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COLUMNIST: Brush hog offers ultimate guy experience

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Perham, 56573
Perham Minnesota 222 2nd Avenue SE 56573

A brush hog is the common name for a large, flat, heavy-duty mower that fits on the three-point attachment behind a farm tractor, and is driven by the tractor's power take-off. They're quite handy, will mow large weeds, small trees, and gopher mounds which go through with a satisfying "whump!" of flying dirt. With a five-foot brush hog behind a tractor, one can mow through just about anything that the tractor will go through.


Over the past years, my brush hog and I have had a lot of fun knocking down various noxious growths. It's highly enjoyable to look behind you and see the cleared path that you and your brush hog have just slashed. Matter of fact, when it comes to guy stuff, it is just about the ultimate experience to back up to a six-foot-tall growth of prickly ash that would rip you to shreds were you to try to walk through it, rev up the tractor engine, let out the clutch, and--in a few seconds of crashing, flying shreds of wood and vibrating chaos--chew it up into a million little pieces of spaghetti and spit it out.

Brush hogs have a five-foot-wide, half-inch-thick steel blade that is nearly indestructible. They only have one or two mortal enemies. Rocks, for example, do not recognize the brush hog's sovereignty over them. Over the years, I have learned to wear my motorcycle helmet to keep from being brained by the small rocks. The big ones, however, cause the brush hog to recoil up and down, while the sound of the blade trying to destroy the rock sounds like cannon fire.

Last summer, there were so many thistles in my fields that I received a nice letter from The Weed Prince, who lives in a tax-payer supported castle at the county seat. I don't remember the exact wording of the letter, but it basically complimented me on the number, variety, and sheer magnitude of my noxious weeds, and pointed out that, remarkable as they were, I'd better get rid of them.

I hooked up the brush hog, went out there, and found out that most of the really big thistles grew right out of gopher mounds, which as you remember are the other deadly enemy of the brush hog, and after two days of grinding them down, the brush hog died.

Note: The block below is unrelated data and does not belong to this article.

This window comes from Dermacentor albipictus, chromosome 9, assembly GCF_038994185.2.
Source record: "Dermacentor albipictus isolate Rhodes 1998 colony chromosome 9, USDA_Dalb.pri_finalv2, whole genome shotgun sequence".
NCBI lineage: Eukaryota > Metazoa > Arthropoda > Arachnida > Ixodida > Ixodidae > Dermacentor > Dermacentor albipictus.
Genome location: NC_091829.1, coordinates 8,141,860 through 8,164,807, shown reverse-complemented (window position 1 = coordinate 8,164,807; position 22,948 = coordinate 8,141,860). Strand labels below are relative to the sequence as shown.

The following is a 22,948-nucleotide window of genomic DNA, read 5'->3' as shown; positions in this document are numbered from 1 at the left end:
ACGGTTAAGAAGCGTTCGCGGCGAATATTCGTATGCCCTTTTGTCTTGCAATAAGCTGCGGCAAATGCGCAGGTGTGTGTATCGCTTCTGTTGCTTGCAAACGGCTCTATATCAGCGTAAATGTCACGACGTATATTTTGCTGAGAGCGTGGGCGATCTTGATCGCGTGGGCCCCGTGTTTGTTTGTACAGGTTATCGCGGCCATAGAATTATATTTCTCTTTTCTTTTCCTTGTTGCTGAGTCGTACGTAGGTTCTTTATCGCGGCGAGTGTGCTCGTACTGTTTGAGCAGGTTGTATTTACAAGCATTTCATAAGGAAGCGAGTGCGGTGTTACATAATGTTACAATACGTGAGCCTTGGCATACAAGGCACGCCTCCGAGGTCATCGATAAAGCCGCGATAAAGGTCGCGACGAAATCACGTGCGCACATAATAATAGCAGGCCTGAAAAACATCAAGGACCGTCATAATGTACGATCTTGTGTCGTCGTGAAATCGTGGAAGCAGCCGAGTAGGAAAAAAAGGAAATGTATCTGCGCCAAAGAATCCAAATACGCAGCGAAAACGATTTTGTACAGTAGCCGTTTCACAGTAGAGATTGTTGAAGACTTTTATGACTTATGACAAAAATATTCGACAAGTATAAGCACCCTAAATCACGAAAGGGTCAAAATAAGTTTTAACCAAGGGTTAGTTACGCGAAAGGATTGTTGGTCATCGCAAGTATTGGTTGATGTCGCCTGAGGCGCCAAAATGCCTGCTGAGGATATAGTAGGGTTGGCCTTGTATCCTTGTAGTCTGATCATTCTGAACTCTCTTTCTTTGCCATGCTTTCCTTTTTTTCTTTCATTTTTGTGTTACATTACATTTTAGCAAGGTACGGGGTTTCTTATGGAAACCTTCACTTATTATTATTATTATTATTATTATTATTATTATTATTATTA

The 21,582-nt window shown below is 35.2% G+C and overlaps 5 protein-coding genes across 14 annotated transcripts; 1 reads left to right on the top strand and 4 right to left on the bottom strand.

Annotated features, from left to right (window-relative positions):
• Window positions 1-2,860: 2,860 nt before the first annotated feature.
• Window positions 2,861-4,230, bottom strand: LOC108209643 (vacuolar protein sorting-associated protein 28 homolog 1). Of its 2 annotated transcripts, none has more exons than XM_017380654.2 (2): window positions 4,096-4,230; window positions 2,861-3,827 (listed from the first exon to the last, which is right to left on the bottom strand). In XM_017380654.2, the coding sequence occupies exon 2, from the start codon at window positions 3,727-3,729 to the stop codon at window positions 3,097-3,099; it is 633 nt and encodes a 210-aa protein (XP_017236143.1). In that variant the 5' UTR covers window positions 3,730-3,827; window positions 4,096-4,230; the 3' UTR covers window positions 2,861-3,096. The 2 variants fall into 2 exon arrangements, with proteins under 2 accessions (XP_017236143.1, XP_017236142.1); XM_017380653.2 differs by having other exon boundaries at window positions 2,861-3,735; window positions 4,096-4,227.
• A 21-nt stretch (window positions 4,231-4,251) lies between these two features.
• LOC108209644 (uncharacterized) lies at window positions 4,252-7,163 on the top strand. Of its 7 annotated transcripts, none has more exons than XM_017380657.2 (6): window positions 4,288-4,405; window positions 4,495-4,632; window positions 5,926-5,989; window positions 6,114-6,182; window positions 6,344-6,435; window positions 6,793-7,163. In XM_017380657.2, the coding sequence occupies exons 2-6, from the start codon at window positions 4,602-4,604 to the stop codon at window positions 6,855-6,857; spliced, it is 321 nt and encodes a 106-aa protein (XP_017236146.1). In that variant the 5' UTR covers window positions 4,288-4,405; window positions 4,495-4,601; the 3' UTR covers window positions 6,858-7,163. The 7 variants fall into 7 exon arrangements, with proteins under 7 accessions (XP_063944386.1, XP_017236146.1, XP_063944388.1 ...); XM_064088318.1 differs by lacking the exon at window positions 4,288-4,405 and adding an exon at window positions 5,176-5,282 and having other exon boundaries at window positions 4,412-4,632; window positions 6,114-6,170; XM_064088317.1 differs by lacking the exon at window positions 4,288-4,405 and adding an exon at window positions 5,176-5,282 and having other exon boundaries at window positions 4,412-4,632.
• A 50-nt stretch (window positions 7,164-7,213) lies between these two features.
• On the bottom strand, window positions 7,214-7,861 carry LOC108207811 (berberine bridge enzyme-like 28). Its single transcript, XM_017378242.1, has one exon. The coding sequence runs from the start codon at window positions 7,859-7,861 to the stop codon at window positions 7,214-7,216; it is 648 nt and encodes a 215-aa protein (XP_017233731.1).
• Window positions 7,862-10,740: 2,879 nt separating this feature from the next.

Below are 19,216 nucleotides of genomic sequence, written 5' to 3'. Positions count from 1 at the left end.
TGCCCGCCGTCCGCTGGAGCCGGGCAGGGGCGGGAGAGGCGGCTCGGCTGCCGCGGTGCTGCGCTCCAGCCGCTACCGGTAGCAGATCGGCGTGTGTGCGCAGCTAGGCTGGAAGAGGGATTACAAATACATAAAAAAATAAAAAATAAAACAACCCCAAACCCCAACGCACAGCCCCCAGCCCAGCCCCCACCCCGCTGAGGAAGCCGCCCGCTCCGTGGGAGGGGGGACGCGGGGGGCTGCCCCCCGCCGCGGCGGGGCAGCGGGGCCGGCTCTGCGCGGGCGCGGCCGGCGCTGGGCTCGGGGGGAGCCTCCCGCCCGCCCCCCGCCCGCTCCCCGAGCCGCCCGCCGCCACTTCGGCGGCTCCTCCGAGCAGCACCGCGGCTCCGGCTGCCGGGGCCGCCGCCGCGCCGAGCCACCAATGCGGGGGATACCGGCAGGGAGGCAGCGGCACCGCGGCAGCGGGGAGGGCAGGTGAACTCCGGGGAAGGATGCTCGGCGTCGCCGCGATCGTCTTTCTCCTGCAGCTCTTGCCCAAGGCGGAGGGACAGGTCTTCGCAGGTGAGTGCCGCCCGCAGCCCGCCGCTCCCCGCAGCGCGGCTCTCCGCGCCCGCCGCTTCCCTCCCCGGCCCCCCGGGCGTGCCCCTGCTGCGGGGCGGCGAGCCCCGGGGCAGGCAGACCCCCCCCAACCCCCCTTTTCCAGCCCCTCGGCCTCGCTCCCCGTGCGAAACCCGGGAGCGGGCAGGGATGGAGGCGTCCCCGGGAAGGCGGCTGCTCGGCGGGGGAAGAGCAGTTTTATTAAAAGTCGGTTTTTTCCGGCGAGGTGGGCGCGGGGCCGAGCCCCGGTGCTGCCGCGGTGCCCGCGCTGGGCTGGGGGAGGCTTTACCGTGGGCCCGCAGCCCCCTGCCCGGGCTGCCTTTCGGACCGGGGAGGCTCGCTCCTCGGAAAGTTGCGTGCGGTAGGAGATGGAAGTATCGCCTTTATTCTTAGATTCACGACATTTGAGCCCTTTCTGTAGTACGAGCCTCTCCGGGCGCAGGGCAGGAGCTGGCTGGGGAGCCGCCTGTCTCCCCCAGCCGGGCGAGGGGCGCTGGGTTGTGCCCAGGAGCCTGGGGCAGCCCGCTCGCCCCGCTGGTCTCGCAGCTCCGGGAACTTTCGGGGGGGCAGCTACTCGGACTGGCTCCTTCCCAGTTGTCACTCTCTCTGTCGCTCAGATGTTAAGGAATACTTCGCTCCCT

I found another used one at a machinery jockey, a nice one that the jockey said had been owned by a little old lady who only used it to mow between her Begonias. The only problem was, he couldn't find the power take-off shaft that was supposed to come with it. "No problemo," he said, "I'll drop it off at your farm when I come across it."

He doesn't go by my farm much, evidently, so, tired of waiting for it, I took the shaft off the broken brush hog, and kind of forgot about it. Winter came. I took off the brush hog and in its place installed the snow blower. Snowblowers have only one real enemy: anything that gets buried in snow banks. That includes stuff like frozen cow patties, chunks of firewood, and aluminum canoes.

There weren't any cow patties that winter, and after shortening up the family canoe a couple of winter's back, I kept that in the shed, but a chunk of firewood ruined the power take-off shaft. Most of these shafts are common, so I just called the machinery jockey that maybe owed me one. The thing was, by then, I couldn't remember for sure if I had gotten one from him.

"Hello," I said to him as I told him who I was. Remember that brush hog that I bought from you last summer? Did you give me the shaft?" There. Can't be any clearer than that. I was in a hurry, snow was banking up quickly, debris was being hidden from sight.

"Oh, yeah," he replied. "I remember the brush hog. Weren't you happy with it?" He sounded forgetful. I don't think he remembered at all.

I told him that I was happy, but I told him I wasn't sure whether or not he had given me the shaft.

"Listen," he said, a bit huffily, I thought, "We give good deals. We don't give customers the shaft."

"You said you'd give me the shaft."

"Are you nuts," he said, "We don't come right out and tell people we're giving them the shaft."

"Yes you do. You told me that."

"Aren't you happy with that brush hog?" he asked me.

"Yes, I am happy with it."

"Well, then, don't be claiming you got the shaft on the deal."

I said: "I'm not claiming that. I'm claiming that I want the shaft. I need the shaft. I just wondered, since I cannot remember for sure, did I really get the shaft?"

"Well," he said kind of quietly, "Most folks don't want me to give'em the shaft."

"Well," I said, "You sold some machinery to my neighbor, and he told me that he got the shaft."

The jockey said: "That neighbor's a damned liar. I never gave him the shaft."

"Anyway," I said, "That's irrelevant, I want to know whether or not I got the shaft."

"Ok," he said, "I gave you the shaft."

"You didn't."

"Yes, I did."



One of the most peculiar conversations that I have ever had.